Heading into the UN Biodiversity Conference, currently underway in Montreal, the hope was that the gathering would be a “Paris moment” for biodiversity — an event that would draw attention to the one million species at risk of extinction and galvanize efforts to reverse biodiversity loss, much as the Paris agreements helped focus the fight against climate change.
Nine days into the conference, delegates from 196 countries are trying to craft a plan to reverse the loss of biodiversity by 2030. And food production, which is responsible for 70 percent of terrestrial biodiversity loss and half of the loss of freshwater species, is proving to be a key but contentious variable in fulfilling that goal.
Issues related to food production — from land use to pesticides to agricultural subsidies — are threaded throughout the draft agreement, called the Global Biodiversity Framework. But negotiations have been tense and slow. There is still no agreement, for instance, on where funding to help poor countries reorient their economies and food systems to be more protective of nature will come from. Even the flagship 30×30 goal, a plan to protect 30 percent of land and sea by the end of the decade, is still being debated, with particular resistance to the idea of protecting marine environments.
And while the draft under negotiation calls for the halving of humanity’s ecological footprint and the elimination of subsidies that enable environmental destruction (such as those for pesticide and fertilizer use), it’s not clear that these elements will be included in the final version.
“We are stuck,” said Marco Lambertini, director general of the World Wide Fund for Nature (WWF International), on Thursday. “Ambitions have been diluted across the board.”
But the negotiations are only part of the picture. In parallel, environmental groups, researchers, Indigenous groups, and corporations have organized dozens of events and meetings. And these spaces offer a preview of the strategies and priorities that will shape the broader movement to reverse biodiversity loss in coming years.
Despite his concern about the difficult negotiations, Lambertini said the idea that food systems are central to addressing both climate change and biodiversity loss is becoming mainstream. “Finally, finally food has landed on the climate and biodiversity agenda,” he said. (Food production also figured prominently at the COP 27 climate change conference in Egypt last month, and the United Arab Emirates, the host for next year’s COP 28, has signaled that food systems will be even more central.)
Speaking at Food Day, a series of panel discussions on Wednesday that were organized by WWF and other international environmental groups, Maria Helena Semedo, deputy director general for the UN Food and Agriculture Organization, said recognizing the connection between biodiversity and food security is also critical.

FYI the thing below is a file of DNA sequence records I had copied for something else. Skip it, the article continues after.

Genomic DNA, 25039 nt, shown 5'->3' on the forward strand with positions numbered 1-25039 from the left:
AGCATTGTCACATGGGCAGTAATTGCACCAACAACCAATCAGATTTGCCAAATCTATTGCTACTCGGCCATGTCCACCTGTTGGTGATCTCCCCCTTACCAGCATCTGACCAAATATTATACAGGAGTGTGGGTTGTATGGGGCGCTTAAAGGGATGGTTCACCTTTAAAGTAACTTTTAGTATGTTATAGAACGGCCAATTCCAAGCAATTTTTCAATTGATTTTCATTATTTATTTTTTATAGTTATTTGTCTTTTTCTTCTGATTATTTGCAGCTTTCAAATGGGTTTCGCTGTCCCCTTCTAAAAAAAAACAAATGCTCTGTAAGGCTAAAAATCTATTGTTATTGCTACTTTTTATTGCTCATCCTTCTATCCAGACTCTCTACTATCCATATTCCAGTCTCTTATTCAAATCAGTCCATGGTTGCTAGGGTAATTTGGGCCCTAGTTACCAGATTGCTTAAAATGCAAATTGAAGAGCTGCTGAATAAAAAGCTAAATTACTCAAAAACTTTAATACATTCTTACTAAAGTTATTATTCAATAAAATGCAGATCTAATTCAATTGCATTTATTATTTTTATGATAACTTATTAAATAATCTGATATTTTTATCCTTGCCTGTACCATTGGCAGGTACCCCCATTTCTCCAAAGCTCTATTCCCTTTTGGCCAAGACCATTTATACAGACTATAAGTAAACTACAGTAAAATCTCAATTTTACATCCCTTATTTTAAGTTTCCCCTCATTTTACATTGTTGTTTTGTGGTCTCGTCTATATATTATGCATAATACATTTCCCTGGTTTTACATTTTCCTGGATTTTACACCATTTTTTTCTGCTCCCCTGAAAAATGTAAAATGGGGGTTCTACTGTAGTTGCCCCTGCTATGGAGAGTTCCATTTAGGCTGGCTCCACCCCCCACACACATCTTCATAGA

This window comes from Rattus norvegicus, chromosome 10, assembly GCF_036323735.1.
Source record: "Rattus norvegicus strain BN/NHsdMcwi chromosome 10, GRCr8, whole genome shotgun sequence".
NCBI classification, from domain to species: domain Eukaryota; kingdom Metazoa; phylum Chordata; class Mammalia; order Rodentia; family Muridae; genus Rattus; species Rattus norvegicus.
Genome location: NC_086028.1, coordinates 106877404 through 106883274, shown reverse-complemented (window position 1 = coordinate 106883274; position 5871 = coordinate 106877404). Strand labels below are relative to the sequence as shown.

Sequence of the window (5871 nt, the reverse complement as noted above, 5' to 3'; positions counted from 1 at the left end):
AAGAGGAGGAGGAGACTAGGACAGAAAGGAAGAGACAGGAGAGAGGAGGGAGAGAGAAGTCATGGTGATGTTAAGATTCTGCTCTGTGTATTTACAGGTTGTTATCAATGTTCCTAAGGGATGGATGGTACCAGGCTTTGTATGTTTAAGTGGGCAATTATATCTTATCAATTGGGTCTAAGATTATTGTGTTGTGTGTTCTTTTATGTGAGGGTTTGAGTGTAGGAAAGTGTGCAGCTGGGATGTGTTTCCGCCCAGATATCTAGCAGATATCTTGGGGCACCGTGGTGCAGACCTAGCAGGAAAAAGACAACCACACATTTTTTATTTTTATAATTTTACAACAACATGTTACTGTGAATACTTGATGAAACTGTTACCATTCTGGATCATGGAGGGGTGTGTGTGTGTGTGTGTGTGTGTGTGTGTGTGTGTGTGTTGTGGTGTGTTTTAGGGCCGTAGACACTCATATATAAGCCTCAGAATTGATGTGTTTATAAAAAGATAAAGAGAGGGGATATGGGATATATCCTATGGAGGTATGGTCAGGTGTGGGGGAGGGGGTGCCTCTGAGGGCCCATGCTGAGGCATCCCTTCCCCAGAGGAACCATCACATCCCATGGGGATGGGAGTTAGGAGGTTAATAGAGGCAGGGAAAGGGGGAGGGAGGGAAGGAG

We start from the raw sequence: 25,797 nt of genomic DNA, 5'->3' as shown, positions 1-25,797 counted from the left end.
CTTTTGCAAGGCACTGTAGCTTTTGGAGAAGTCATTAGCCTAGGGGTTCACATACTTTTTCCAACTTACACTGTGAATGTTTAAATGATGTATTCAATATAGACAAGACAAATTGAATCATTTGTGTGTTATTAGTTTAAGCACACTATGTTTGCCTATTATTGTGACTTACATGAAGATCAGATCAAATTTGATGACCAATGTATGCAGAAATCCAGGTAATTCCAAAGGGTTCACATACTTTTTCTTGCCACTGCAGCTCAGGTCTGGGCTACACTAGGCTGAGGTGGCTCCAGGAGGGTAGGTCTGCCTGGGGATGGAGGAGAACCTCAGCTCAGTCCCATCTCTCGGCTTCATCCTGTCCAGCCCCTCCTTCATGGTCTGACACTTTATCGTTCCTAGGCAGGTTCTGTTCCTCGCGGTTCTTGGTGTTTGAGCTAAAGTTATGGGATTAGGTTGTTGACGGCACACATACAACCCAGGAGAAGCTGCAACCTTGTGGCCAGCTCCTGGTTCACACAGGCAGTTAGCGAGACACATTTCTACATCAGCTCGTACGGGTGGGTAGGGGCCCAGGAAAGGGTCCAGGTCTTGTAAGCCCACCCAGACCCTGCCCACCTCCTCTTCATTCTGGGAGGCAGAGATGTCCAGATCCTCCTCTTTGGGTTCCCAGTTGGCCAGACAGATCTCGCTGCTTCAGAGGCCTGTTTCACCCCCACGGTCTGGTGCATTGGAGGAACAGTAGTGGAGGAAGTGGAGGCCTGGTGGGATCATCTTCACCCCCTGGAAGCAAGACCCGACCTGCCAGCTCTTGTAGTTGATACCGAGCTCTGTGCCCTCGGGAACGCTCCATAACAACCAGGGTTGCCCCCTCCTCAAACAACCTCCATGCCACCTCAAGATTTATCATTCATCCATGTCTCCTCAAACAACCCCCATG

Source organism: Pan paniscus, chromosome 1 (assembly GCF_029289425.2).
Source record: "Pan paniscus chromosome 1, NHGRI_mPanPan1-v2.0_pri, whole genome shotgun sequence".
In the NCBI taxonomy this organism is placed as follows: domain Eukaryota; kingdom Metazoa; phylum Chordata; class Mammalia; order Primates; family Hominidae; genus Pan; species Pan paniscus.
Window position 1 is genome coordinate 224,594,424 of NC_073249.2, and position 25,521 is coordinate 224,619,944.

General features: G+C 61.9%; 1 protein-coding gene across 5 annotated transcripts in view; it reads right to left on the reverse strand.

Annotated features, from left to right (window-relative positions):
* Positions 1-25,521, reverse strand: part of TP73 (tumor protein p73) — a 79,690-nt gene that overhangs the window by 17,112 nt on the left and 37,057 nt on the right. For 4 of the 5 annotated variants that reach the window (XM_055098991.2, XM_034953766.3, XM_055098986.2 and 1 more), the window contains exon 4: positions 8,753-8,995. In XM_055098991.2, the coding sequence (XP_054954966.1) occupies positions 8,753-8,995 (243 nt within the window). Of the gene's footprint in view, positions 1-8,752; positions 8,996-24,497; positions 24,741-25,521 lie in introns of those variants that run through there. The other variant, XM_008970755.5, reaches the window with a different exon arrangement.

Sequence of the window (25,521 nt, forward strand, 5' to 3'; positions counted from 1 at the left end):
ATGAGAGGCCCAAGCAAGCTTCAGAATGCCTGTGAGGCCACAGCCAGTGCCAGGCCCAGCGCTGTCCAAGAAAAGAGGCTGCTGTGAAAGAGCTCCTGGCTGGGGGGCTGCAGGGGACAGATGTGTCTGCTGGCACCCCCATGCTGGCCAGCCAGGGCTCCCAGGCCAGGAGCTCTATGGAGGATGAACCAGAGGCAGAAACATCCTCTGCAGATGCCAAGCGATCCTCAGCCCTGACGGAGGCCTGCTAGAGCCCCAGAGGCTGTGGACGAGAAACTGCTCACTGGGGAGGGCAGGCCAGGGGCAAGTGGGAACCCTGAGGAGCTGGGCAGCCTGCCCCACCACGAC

She noted that 1.3 billion people around the world suffer from malnutrition, and that the lack of access to a healthy, diverse diet is to blame. Globally, 70 percent of the calories humans consume come from 12 plant and five animal species. Diverse diets depend on biodiversity, including soil microbes and pollinators and genetic diversity. Industrial agriculture, through its pesticide use and destruction of pollinator habitat, threatens that biodiversity. “Our food and biodiversity are linked,” said Semedo.
Indigenous groups and small-farmer organizations have also expressed concerns that they’re being left out of discussions of such sweeping issues as increasing the amount of protected land and transforming food systems. “Small-scale farmers are the first victims of our industrial food systems,” said Mariann Bassey, a representative of the Alliance for Food Sovereignty in Africa. But she said any solutions would need to come from small-scale fishers, farmers, and herders, not be imposed on them.
“Where are the farmers? Where are the fisherfolk? I don’t see them on this panel,” said Bassey. She said it was inappropriate for Food Day conversations to feature so few small-scale producers, particularly while including international conservation groups, the fertilizer company YARA, and the Bezos Earth Fund.
For its part, the Bezos fund recently announced that it will start work on food systems, and has committed $1 billion to the cause. The fund has already put a billion dollars behind the 30×30 effort, and in Montreal it announced that it, along with 11 other companies, is raising $5 billion more for the effort.
Another increasingly influential idea is the need to redirect the $1.8 trillion in subsidies that abet the destruction of nature. If governments didn’t subsidize farmers just to produce food but instead incentivized protecting clean water, storing carbon, and preserving biodiversity, it would both help fund these critical transitions and stop the damage to ecosystems.
But Brazil, Argentina, Indonesia, Japan, and India reportedly are pushing back against language in the draft agreement that encourages eliminating or reducing these subsidies.
João Campari, the food lead for WWF, underscored the urgency of action, noting that there are only seven harvests left before 2030. “Nature is not just there patiently waiting,” he said. “It’s being destroyed.”